Modeling virtualized topologies: System z and z/VM
You will now take a look at how virtualization is modeled in System z. The virtualization capabilities of System z were pioneering when they were introduced, and Rational Software Architect has explicit support for them. When talking about System z virtualization, it is important to note that there are several different ways to implement it, including these:
- LPAR: System z allows the creation of several LPARs, which are then managed, in terms of resources, by PR/SM.
- VM Guest: IBM® z/VM® is an operating system that has the ability to run other operating systems as guests (the typical z/VM environment uses CMS as an operating system), including another copy of z/VM.
In this section, you will deploy to a z/VM guest, because that's the most common choice when considering Linux on System z.
- Create a new topology named
systemz_topology, and recreate the LDAP server deployment in Linux:
- Add an LDAP server and a Linux operating system, and then create a hosting link between them.
- Set the root password and hostname for the Linux unit.
- Drop a System z Server from the Hardware palette category into the diagram. Clicking the warning indicator will show you that a System z server needs at least one LPAR.
- Add an LPAR, also found in the Hardware palette, to the diagram, and host it on the System Z server by creating a hosting link.
- Now add an IFL (Integrated Facility for Linux), which is a dedicated CPU for Linux, to the LPAR. You can easily perform this action by clicking in the LPAR unit.
- When a toolbar appears, select the icon that depicts a CPU with a penguin. The LPAR contains a warning (Figure 25), because an LPAR with an IFL must directly host either Linux or z/VM.
Figure 25. An LPAR with an IFL has specific requirements
- Click the warning icon and select the existing warning.
- Double-click the Host "ZVM" on LPAR "LPAR" action proposed.
Figure 25 shows the final result of the actions taken up to this point.
Figure 26. Hosting a z/VM instance
The IFL that was previously added to the LPAR shows an information icon, because an IFL can optionally be hosted in System z server.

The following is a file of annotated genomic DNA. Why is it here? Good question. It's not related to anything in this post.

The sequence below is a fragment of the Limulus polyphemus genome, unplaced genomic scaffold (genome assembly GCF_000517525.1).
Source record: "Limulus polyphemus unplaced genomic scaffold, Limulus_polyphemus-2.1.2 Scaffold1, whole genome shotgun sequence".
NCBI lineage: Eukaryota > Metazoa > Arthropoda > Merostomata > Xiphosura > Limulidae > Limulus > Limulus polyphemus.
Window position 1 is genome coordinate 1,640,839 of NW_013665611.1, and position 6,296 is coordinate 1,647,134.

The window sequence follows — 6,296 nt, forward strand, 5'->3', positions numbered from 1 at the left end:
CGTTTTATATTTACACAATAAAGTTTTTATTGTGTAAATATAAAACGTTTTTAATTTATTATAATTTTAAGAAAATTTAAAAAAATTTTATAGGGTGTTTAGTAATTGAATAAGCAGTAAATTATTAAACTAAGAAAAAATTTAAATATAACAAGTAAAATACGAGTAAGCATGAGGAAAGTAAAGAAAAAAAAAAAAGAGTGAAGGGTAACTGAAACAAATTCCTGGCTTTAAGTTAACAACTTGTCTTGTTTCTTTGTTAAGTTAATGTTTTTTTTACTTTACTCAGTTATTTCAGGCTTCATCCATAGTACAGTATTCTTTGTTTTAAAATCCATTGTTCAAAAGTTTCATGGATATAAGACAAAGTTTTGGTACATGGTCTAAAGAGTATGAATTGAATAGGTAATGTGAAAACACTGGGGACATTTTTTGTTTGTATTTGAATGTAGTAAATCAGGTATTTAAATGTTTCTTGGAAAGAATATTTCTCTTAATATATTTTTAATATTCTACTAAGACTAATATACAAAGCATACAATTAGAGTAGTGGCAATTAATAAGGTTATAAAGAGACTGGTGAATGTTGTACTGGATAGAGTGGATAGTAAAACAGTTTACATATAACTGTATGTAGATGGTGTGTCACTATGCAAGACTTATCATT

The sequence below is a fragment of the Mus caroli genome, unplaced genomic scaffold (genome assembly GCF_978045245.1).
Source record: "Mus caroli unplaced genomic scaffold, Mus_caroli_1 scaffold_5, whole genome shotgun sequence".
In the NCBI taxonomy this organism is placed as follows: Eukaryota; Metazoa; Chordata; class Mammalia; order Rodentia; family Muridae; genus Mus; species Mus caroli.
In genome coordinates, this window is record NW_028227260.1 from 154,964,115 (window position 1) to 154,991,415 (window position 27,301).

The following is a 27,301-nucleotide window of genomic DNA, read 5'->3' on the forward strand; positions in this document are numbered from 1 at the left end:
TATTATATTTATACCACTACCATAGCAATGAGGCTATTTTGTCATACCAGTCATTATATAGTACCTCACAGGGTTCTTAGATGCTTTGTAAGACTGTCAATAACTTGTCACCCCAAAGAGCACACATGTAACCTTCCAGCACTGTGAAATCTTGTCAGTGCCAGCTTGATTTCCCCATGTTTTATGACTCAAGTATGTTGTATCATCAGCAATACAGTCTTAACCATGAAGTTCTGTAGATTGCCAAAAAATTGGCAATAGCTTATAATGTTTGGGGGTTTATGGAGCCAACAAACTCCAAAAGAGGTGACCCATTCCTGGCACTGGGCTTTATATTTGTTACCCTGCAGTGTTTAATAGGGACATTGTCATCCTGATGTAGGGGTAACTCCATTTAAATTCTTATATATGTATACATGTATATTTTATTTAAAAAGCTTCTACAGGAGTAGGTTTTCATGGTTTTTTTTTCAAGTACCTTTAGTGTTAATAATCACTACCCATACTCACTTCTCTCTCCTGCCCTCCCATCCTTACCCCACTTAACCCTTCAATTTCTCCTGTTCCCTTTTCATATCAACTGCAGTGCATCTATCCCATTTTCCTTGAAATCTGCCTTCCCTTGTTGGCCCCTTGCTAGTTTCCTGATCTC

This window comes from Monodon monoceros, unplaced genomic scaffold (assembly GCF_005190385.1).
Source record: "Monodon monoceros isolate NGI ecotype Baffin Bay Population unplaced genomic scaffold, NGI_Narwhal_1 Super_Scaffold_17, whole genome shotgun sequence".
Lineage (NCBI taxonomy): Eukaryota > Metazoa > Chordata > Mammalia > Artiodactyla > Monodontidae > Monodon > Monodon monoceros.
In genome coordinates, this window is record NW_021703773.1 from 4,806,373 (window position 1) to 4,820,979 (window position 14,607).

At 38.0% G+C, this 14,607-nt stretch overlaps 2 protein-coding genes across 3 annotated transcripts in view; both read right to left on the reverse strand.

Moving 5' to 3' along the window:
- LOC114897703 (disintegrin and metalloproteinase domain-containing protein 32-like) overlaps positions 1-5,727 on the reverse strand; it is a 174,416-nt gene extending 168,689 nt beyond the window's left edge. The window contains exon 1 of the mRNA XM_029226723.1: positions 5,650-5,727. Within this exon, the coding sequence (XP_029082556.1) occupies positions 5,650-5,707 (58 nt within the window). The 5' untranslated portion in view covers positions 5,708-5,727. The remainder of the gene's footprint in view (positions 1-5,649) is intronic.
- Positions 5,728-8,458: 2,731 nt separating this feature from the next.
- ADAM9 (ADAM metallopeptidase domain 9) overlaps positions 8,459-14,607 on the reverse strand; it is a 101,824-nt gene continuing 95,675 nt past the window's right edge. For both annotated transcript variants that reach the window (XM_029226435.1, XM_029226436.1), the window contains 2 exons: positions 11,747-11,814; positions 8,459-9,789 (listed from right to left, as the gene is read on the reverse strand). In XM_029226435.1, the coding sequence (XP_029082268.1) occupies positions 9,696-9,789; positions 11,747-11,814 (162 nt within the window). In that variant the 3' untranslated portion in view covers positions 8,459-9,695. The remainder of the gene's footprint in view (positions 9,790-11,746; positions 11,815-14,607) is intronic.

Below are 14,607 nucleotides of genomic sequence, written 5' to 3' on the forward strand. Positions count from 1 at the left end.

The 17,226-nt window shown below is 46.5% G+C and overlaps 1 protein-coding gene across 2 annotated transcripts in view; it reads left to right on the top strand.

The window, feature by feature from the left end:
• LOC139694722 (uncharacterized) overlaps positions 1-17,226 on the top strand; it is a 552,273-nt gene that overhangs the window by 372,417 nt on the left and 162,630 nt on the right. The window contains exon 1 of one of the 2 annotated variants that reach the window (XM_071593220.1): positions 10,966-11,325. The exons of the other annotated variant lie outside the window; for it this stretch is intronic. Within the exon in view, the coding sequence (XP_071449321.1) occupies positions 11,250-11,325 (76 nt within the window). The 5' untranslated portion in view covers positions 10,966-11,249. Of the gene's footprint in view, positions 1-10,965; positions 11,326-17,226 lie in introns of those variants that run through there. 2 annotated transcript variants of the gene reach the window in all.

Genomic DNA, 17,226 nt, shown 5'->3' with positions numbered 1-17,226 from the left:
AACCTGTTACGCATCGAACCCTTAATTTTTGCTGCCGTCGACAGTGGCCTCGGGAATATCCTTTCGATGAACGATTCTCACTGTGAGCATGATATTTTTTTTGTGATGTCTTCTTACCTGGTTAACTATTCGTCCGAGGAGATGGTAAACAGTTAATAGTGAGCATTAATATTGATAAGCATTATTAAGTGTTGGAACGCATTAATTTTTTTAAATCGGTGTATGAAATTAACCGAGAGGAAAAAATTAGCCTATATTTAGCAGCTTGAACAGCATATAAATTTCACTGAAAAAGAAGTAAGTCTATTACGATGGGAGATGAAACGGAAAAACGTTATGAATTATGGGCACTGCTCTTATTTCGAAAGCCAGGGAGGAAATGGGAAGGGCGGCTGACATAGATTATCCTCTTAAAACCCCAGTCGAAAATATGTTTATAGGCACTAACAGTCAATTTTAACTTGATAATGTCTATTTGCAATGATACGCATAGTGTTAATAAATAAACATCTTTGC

- Click the information icon of the IFL, select the Unit (IFL) may be optionally hosted () entry, and double-click the Host "IFL" on "System z Server" action proposed. This relation represents the fact that the IFL is physically present in the System z server but attributed to the LPAR.
Notice the difference between the arrows that represent the relationship between the host and the contained unit. In the System z Server, the IFL is hosted; whereas, in the LPAR, the IFL is a member.
If you try to host the Linux instance in the created z/VM unit, it will not work. Just like in the VMware scenario, you need an intermediate layer that indicates that the operating system is running in a virtual image, not directly from the z/VM instance.
- Drag the z/VM guest unit from the Virtualization palette and into the diagram (or use the z/VM unit toolbar, as previously shown) and host it in the z/VM unit.
You are now ready to host the Linux instance. Link the Linux unit to the z/VM Guest to create a hosting relationship.
Figure 27. Linux on z/VM hosting error
You will notice that, as in Figure 29, the hosting link has a warning. Clicking on it will reveal that the Linux unit you have been using can't be deployed to z/VM.
Figure 28. Hosting error details
There are several different ways to solve this, and some of them are provided by the warning dialog. The most direct approach is to use an appropriate template. Instead of Linux, which is x86 specific, use z/Linux, that can be found on the System z stack in the Operating Systems palette drawer.
One alternative that you will use in this tutorial, to show how units can be customized, involves removing constraints. Because Linux runs on pretty much everything (especially true if you consider the available CPU architectures in Rational Software Architect), you will just remove the constraint associated with the hosting requirement of the Linux unit. Select the Linux unit and go to the Requirements tab of the Properties unit. Select the Server requirement and, in the content area to the right, select the Constraints tab (Figure 29).
There is one constraint listed, cpuArchitecture = intel. Select and remove it by clicking on the red cross above it.
Figure 29. Removing a constraint
This immediately removes the warning and the model is error-free, as shown in Figure 30.
Figure 30. The final model without any warnings
This Linux unit you created is generic in terms of hardware hosting requirements. Another option would be to merely change the constraint to make it require a System z architecture, in which case we would have created a unit very similar to the standard z/Linux one. In the next sections we will see how this kind of customised units can be added to the palette.
Notice that with System z you didn't use any Virtual Disk or NIC definitions. In Rational Software Architect System z virtualization doesn't use them, but in turn there is fine-grained support for different CPUs (CP, IFL, ZiP, and so forth) and how they are hosted and used.
In the next sections you will start developing you own virtualization approach.